First of all, the authors produced pLT/SWCNT complexes. The SWCNTs were brayed, the average diameter and length of which were, respectively, 2 nm and 10 μm (Shenzhen Nanotech Port Co., Ltd., Baoan, Shenzhen, China), in an agate mortar and then dispersed in distilled water (DW). The mass concentration of SWCNTs was 1.0 mg ml-1. The SWCNTs solution was sonicated using an ultrasonic cleaner (W-113 Ultrasonic multi cleaner, Honda Electronics Co., Ltd., Aichi, Japan) at 4°C for 8 h. The pLT (MP Biomedicals, LLC, Solon, OH, USA), the molecular weight of which varied from 12,000 to 35,000, was dissolved in 0.02 M KOH aqueous solution. The mass concentration of pLT was 1.0 mg ml-1. The SWCNTs and pLT solutions were mixed together at 30°C by shaking them at a frequency of 20 Hz by a shaker (Bio-Shaker BR-40LF, Taitec Co., Ltd., Aichi, Japan) for 1 h. After incubation, the pLT and SWCNT solution mixture was centrifuged at 1.5 × 104 rpm at 4°C for 30 min using a micro-centrifuge (MX-301, Tomy Seiko Co., Ltd., Tokyo, Japan), and then the supernatant was removed. The same volume of distilled water as that of the removed supernatant was added to the pLT/SWCNT solution, and this procedure was repeated three times so that any pLT, which had not been adsorbed earlier onto SWCNTs, was removed. The ζ potential of pLT/SWCNT complexes was measured using the dynamic scattering method (Zetasizer nano-zs, Malvern Instruments Ltd., Worcestershire, UK). The turbidity of the pLT/SWCNT complex solution was also measured using a spectral photometer (U-2001 Spectrophotometer, Hitachi High-Technologies Corp., Tokyo, Japan). Note that the normalized turbidity is defined as follows: log10(I in/I out)t/log10(I in/I out) t=0, where I in and I out are, respectively, the powers of the incident and transmitted laser beams of 600-nm wavelength, and the turbidity at time t is normalized by that at the initial time t = 0. To compare the ζ potential and turbidity of the present pLT/SWCNT complexes with those of other materials, the following solutions were also prepared: (1) SWCNTs dispersed in DW (0.1 mg ml-1), (2) SWCNTs dispersed in 0.1% Polyoxyethylene(10)Octylphenyl Ether (TritonX-100) (Wako Pure Chemical Industries, Ltd., Osaka, Japan) solution, and (3) double-stranded DNA (dsDNA)/SWCNT complexes dispersed in DW. See Appendix for the preparation of SWCNTs dispersed in TritonX-100 solution and the production of the dsDNA/SWCNT complexes. The thermogravimetric analysis (TGA) (DTG-60H, Shimadzu Corp., Tokyo, Japan) at a heating rate of 5 K min-1 from 20°C up to 800°C in nitrogen was carried out. The surface structures of pLT and pLT/SWCNT complexes using an atomic force microscope (AFM) were also visualized (MFP-3D, Asylum Research Co., Santa Barbara, CA, USA) through an ac non-contact mode by putting a drop each of pLT and pLT/SWCNT solutions onto a silicon substrate and then evaporating them naturally.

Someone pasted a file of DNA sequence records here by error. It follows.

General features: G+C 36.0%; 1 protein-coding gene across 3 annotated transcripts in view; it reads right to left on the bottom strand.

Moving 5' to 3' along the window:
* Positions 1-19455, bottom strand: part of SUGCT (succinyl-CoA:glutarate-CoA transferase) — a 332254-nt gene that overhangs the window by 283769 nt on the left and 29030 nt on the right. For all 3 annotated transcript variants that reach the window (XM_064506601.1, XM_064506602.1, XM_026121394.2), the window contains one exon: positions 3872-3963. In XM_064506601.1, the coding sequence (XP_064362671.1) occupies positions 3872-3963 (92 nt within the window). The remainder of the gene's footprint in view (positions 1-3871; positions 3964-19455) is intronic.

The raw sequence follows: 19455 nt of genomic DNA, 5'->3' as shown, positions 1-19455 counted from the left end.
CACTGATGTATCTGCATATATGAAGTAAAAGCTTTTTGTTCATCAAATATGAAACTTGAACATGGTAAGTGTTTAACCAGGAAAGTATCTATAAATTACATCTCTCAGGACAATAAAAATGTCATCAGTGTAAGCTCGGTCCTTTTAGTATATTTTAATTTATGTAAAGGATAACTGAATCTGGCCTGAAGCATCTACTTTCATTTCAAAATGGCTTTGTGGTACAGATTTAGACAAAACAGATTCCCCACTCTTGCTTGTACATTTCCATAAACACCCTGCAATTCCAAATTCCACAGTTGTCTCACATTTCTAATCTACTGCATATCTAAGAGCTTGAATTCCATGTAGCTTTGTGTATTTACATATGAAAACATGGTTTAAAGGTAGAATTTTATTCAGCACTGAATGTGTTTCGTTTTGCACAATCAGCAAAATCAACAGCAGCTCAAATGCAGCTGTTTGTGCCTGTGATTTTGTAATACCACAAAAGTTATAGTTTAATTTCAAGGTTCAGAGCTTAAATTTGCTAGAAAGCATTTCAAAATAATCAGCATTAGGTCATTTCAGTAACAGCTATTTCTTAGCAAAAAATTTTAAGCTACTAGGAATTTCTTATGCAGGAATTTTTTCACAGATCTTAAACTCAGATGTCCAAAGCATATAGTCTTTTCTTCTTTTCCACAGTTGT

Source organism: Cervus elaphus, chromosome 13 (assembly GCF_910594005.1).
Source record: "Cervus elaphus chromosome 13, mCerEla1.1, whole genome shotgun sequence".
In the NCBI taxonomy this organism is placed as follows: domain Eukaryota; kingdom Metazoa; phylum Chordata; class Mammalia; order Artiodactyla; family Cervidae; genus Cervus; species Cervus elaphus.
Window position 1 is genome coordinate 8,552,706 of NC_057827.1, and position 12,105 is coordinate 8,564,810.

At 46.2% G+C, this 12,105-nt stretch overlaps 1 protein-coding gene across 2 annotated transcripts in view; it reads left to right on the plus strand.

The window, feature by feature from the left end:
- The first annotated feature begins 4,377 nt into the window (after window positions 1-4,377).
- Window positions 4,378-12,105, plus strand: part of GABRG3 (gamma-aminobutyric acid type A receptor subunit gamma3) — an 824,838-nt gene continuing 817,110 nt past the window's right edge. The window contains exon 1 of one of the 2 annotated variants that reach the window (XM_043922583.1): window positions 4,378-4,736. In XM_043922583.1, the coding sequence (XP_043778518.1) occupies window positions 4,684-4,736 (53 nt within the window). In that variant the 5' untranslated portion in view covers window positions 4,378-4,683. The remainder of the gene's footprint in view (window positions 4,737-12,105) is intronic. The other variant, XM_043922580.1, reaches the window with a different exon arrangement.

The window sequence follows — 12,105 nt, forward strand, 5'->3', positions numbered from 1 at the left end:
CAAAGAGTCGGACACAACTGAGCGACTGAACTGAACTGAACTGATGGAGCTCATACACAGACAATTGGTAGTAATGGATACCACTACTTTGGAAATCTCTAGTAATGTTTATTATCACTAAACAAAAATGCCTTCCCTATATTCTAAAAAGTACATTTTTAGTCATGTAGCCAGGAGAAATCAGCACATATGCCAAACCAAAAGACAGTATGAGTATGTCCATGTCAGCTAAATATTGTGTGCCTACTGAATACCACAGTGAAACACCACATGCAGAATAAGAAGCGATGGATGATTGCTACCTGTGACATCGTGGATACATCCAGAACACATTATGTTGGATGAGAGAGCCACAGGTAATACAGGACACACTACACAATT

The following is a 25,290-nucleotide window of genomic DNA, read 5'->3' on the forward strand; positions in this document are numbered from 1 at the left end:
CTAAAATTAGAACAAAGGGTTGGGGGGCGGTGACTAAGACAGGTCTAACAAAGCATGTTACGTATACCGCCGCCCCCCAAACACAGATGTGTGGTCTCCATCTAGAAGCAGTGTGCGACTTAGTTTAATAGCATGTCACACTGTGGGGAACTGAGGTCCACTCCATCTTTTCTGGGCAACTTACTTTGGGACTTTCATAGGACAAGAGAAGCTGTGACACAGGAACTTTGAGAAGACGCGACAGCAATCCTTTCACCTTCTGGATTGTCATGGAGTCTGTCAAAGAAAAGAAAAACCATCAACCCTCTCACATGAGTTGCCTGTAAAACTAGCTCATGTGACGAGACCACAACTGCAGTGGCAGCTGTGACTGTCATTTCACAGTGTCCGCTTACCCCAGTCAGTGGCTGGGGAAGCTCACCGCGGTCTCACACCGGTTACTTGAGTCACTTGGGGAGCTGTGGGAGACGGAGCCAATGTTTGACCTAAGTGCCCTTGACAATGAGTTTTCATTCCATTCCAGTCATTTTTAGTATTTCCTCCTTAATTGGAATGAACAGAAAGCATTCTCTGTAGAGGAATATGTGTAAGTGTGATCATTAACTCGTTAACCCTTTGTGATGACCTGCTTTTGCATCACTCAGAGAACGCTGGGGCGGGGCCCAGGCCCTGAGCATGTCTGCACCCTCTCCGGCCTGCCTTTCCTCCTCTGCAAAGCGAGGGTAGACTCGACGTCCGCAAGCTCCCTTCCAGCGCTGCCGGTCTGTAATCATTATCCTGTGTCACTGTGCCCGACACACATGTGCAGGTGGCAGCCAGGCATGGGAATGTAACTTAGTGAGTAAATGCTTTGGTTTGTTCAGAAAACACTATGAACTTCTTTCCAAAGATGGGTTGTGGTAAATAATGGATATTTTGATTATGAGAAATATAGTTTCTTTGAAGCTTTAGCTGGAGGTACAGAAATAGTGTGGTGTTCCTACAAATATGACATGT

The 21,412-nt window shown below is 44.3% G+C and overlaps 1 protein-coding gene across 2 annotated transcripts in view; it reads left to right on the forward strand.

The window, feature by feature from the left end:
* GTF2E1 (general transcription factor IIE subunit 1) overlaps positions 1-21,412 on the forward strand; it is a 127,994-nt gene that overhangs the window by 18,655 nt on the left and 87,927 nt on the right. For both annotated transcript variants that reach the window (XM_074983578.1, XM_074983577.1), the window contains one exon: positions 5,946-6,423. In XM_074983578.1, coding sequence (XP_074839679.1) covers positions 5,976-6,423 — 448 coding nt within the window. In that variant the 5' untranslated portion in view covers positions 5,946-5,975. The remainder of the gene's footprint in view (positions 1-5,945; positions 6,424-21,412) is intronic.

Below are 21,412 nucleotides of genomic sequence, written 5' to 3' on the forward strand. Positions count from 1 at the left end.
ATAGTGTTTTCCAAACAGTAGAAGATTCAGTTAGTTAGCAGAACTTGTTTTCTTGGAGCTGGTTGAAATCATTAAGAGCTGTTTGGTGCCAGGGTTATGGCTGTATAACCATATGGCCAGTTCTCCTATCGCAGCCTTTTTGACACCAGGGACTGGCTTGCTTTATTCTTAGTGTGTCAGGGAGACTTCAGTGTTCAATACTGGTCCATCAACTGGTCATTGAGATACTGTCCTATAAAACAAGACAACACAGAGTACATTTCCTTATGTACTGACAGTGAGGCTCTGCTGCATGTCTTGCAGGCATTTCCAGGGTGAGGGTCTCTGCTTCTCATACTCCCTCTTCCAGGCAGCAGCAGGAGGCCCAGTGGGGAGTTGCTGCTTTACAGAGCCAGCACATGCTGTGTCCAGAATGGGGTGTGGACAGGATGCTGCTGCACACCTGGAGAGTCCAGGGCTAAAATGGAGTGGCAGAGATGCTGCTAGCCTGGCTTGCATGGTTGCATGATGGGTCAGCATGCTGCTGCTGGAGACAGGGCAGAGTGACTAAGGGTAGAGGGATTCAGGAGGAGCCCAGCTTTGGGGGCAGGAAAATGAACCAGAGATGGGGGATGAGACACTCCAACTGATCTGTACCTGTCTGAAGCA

In summary, pLT/SWCNT complexes were produced and it was found that the complexes dispersed stably in water, which coincided with the results of the measurement of the ζ potential of the complexes in DW and the turbidity of the pLT/SWCNT aqueous solution. The dispersibility of pLT/SWCNT complexes was as high as that of dsDNA/SWCNT complexes. pLT was adsorbed onto the SWCNTs via rather weak interactions among six-membered rings according to the TGA data, quantum calculations, and AFM images. AFM images showed that the surfaces of the SWCNTs were completely covered with pLT, and the thickness of the pLT on the SWCNTs varied cyclically in the axial direction. The result of this study suggests that any polypeptide, in which some aromatic amino acids are included, can be adsorbed onto SWCNTs via the interactions among six-membered rings and that the dispersibility and other physical and chemical properties of polypeptide/SWCNT complexes can be altered by choosing some appropriate amino acid sequence depending on the users' purposes.
Preparation of SWCNTs dispersed in TritonX-100 solution
0.1% TritonX-100 and 0.02 M KOH were mixed with 0.15 mg ml-1 SWCNTs by a mixer (VORTEX-GENIE2, model G-560, Scientific Industries Inc., Bohemia, New York, USA) at 30°C for 1 h.
Production of dsDNA/SWCNT complexes
0.15 mg ml-1 of SWCNTs and 0.5 mg ml-1 of dsDNA were both dispersed in water. The above two solutions were mixed together by shaking them at 30°C at a frequency of 20 Hz for 1 h. After incubation, the dsDNA and SWCNT mixtures were centrifuged at 1.5 × 104 rpm at 4°C for 30 min, the supernatant was taken away, and DW was added to remove unadsorbed dsDNA molecules. The above washing procedure was repeated five times.
atomic force microscope
single-walled carbon nanotubes
The authors would like to thank the Ministry of Education, Culture, Sports, Science and Technology, Japan, for supporting this study with a Grant for the High-Tech Research Centres since 2003.